A senior scientist at the Environmental Defense Fund, Jane Long, has warned Florida residents that global warming will lead to them being under water. The remarks were made at a recent three-day conference targeting journalists and addressing the issue of global warming and worldwide climate change at the Massachusetts Institute of Technology (MIT).
Though there was discussion of global climate change, Florida was a hot topic as presenters discussed the consequences of rising sea levels. Leonard Berry, a professor at Florida Atlantic University and also a presenter at the conference told his audience “(c)limate change for us in Florida is not a future problem….it’s a current problem.” Berry used photos from 2012 flooding to demonstrate his point.
The National Oceanic and Atmospheric Administration has predicted a rise in sea level of one to two feet by the middle of this century and a rise in sea level of four to six feet by the end of this century. According to Berry, cities like Tampa Bay have “major problems at three feet.” He attributes Florida’s particular vulnerabiliy to both sea level rise from global warming and the presence of Full Article Here
Up to 100,000 people may be evacuated from flood-hit regions in Russia’s Far East. Water levels at local reservoirs have already reached historic highs, and officials say the floods raging in the area are expected to continue rising even further.
Floods are currently affecting over 32,500 locals living in over 5,000 homes. Over 17,000 residents have already left the area over the disaster.
Viktor Ishayev, Russia’s Minister for the Far East, said that “in the worst-case scenario up to 100,000 people could be evacuated” from the Amur, Khabarovsk and Jewish Autonomous Regions.
Dozens of bridges have been swamped by the waters, complicating the evacuation.
The area adjacent to the Amur River is experiencing its Read more…
Residents flee to the roof of a house in the Chokwe district of southern Mozambique, to escape flooding on January 25, 2013. Intense flooding in southern Mozambique has displaced at least 150,000 people, the United Nations said on Monday, warning that figure could yet rise further. – Copyright : AFP/File
Mozambique’s military has been called in to help tackle severe flooding that has killed 48 people and is likely to spread to the country’s central and northern regions, officials said Tuesday.
The armed forces have begun helping with clean-up operations in the devastated southern town of Chokwe, which has borne the brunt of the flooding caused by heavy rains.
“We can confirm the army is helping support the affected people,” said Benjamim Chabualo, spokesperson for the Ministry of Defence told AFP.
Soldiers have also been involved in rescue efforts and the navy has ferried people by boat to reach areas isolated by flooding.
According to UN figures around 250,000 people have been affected by the floods and 146,000 people are being housed in temporary shelters.
Water levels have begun to recede in the south of the country, but the situation remains critical, and the centre and north are expected to be hit by Read more…
WASHINGTON (AP) — Nearly 4 million people across the United States, from Los Angeles to much of the East Coast, live in homes more prone to flooding from rising seas fueled by global warming, according to a new method of looking at flood risk published in two scientific papers.
The cities that have the most people living within three feet (one meter) of high tide – the projected sea level rise by the year 2100 made by many scientists and computer models – are in Florida, Louisiana, and New York. New York City, often not thought of as a city prone to flooding, has 141,000 people at risk, which is second only to New Orleans’ 284,000. The two big Southeast Florida counties, Miami-Dade and Broward, have 312,000 people at risk combined.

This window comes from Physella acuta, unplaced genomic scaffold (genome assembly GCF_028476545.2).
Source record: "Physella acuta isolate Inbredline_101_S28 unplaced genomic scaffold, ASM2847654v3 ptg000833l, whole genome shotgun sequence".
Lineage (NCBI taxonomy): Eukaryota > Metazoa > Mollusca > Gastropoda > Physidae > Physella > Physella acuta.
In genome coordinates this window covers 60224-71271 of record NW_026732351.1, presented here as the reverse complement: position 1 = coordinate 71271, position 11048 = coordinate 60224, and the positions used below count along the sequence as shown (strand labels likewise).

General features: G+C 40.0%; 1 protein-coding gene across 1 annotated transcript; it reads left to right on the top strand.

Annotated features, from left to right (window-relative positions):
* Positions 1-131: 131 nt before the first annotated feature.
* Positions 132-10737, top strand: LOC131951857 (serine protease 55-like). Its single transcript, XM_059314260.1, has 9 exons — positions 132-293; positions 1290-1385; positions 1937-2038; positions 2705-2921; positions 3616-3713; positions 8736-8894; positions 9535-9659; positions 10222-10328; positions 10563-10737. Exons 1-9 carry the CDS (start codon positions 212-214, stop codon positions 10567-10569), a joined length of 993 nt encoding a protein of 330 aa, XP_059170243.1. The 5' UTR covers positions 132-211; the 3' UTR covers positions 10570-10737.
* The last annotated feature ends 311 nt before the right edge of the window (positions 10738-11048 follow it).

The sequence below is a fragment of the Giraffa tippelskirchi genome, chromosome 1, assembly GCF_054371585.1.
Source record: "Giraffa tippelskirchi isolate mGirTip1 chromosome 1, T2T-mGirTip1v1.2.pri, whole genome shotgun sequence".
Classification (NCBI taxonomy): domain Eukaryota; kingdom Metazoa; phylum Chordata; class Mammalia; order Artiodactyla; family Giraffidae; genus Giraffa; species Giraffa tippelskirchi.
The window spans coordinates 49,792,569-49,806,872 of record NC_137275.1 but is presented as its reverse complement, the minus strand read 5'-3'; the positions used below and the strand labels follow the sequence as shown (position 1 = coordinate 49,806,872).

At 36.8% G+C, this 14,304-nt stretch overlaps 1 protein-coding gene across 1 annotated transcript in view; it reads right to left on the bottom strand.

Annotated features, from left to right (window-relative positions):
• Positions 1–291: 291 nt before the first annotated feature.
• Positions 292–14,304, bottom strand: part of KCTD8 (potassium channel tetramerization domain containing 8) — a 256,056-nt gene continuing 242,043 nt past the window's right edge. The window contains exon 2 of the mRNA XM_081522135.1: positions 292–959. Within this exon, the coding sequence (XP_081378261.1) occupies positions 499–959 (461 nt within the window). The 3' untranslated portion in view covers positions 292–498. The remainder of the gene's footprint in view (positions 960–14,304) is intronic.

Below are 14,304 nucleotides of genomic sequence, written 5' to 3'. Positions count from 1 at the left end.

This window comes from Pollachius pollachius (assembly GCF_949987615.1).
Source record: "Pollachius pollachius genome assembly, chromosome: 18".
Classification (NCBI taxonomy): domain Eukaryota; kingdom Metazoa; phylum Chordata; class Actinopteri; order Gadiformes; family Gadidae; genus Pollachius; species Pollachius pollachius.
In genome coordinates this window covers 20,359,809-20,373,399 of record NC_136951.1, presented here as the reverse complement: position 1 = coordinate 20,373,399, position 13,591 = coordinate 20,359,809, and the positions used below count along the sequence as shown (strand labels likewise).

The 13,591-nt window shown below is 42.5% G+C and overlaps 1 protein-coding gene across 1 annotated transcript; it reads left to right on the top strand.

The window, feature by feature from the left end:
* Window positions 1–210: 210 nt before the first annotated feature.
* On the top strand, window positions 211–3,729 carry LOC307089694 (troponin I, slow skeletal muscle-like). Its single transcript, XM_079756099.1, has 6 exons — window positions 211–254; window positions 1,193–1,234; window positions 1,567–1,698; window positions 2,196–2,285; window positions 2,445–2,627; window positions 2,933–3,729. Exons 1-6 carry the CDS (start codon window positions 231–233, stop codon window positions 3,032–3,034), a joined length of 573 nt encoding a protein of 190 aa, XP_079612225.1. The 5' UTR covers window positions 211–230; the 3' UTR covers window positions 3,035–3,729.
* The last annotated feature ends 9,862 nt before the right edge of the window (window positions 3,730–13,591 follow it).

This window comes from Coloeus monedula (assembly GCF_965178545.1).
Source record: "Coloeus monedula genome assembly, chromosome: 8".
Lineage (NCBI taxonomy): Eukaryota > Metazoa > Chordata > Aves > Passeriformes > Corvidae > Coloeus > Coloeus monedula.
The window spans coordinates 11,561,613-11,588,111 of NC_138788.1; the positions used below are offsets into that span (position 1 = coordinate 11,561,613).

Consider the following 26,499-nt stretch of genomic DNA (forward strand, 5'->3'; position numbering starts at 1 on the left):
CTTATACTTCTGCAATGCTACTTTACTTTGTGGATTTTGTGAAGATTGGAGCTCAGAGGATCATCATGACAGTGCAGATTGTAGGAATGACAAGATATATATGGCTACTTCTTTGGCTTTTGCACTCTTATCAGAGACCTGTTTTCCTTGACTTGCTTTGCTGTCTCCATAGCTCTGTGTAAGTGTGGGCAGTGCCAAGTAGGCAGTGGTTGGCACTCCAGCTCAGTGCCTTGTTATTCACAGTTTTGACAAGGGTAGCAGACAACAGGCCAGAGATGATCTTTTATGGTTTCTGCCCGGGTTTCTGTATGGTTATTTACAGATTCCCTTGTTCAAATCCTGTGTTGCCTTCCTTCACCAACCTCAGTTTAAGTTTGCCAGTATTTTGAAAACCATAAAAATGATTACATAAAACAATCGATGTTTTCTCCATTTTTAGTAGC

All told, 3.7 million people live in homes within three feet of high tide. More than 500 US cities have at least 10 percent of the population at increased risk, the studies said.
“Southeast Florida is definitely the highest density of population that’s really on Read more…
An aeriel view of the swollen Balonne River in Queensland is seen just before water levels peaked at 12.75 metres (42 feet) on Jan. 4, 2011. The river is now threatening to reach new highs, devastating the township of St George. AFP/Getty Images
MELBOURNE (Australia) – Thousands of people have been evacuated from the parts of the eastern Australian state of Queensland, where river heights are threatening to reach record levels, local media report.
Over 2,000 people were forcibly evacuated from the inland township of St George on Saturday night, in what the Australian Broadcasting Corporation says was the largest evacuation in the state’s history.
The Australian newspaper says the nearby Balonne River has already passed the all-time high of 13.4 metres (44 feet) recorded during the devastating floods of 2010, and it is expected to continue rising to over 14 metres (46 feet).
The newspaper says that some 300 to 400 residents had stayed to protect their properties, ignoring warnings that rescue services might not be able to reach them later. Some had built a temporary levee in an attempt to hold back some of the water, but the state Premier Anna Bligh said their efforts had “no prospect” of succeeding. Twenty houses were destroyed over the weekend and a final evacuation was scheduled for Monday morning, local time.
“This is the third flood this town has coped with in just less than two years, so there’s a lot of distress and a lot of emotion,” Bligh added, confirming that she would visit the flood-affected areas on Monday.
Later on Monday morning, some media began reporting that Read more…